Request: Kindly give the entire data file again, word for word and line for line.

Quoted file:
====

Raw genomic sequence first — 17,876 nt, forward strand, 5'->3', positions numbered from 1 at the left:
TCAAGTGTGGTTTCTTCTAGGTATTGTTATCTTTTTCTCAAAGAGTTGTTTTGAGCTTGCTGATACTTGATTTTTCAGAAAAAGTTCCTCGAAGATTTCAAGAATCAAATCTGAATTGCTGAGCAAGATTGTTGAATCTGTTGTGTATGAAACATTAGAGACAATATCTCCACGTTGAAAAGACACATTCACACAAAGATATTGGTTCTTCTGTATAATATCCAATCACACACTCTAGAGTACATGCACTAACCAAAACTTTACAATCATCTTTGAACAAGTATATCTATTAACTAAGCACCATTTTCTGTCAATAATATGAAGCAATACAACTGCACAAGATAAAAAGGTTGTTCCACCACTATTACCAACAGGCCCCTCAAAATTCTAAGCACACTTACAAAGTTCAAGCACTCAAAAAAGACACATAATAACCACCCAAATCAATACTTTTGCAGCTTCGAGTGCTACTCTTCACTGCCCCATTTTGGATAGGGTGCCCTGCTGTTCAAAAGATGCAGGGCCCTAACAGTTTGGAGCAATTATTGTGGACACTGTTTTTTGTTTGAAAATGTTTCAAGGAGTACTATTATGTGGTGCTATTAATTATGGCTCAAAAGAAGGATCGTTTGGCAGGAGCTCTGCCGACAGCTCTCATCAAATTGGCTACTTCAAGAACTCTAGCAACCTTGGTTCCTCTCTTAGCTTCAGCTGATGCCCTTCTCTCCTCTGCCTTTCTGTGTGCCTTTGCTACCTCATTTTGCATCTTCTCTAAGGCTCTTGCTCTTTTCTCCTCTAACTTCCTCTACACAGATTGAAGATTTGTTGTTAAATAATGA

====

Raw genomic sequence first — 17,876 nt, forward strand, 5'->3', positions numbered from 1 at the left:
TCAAGTGTGGTTTCTTCTAGGTATTGTTATCTTTTTCTCAAAGAGTTGTTTTGAGCTTGCTGATACTTGATTTTTCAGAAAAAGTTCCTCGAAGATTTCAAGAATCAAATCTGAATTGCTGAGCAAGATTGTTGAATCTGTTGTGTATGAAACATTAGAGACAATATCTCCACGTTGAAAAGACACATTCACACAAAGATATTGGTTCTTCTGTATAATATCCAATCACACACTCTAGAGTACATGCACTAACCAAAACTTTACAATCATCTTTGAACAAGTATATCTATTAACTAAGCACCATTTTCTGTCAATAATATGAAGCAATACAACTGCACAAGATAAAAAGGTTGTTCCACCACTATTACCAACAGGCCCCTCAAAATTCTAAGCACACTTACAAAGTTCAAGCACTCAAAAAAGACACATAATAACCACCCAAATCAATACTTTTGCAGCTTCGAGTGCTACTCTTCACTGCCCCATTTTGGATAGGGTGCCCTGCTGTTCAAAAGATGCAGGGCCCTAACAGTTTGGAGCAATTATTGTGGACACTGTTTTTTGTTTGAAAATGTTTCAAGGAGTACTATTATGTGGTGCTATTAATTATGGCTCAAAAGAAGGATCGTTTGGCAGGAGCTCTGCCGACAGCTCTCATCAAATTGGCTACTTCAAGAACTCTAGCAACCTTGGTTCCTCTCTTAGCTTCAGCTGATGCCCTTCTCTCCTCTGCCTTTCTGTGTGCCTTTGCTACCTCATTTTGCATCTTCTCTAAGGCTCTTGCTCTTTTCTCCTCTAACTTCCTCTACACAGATTGAAGATTTGTTGTTAAATAATGA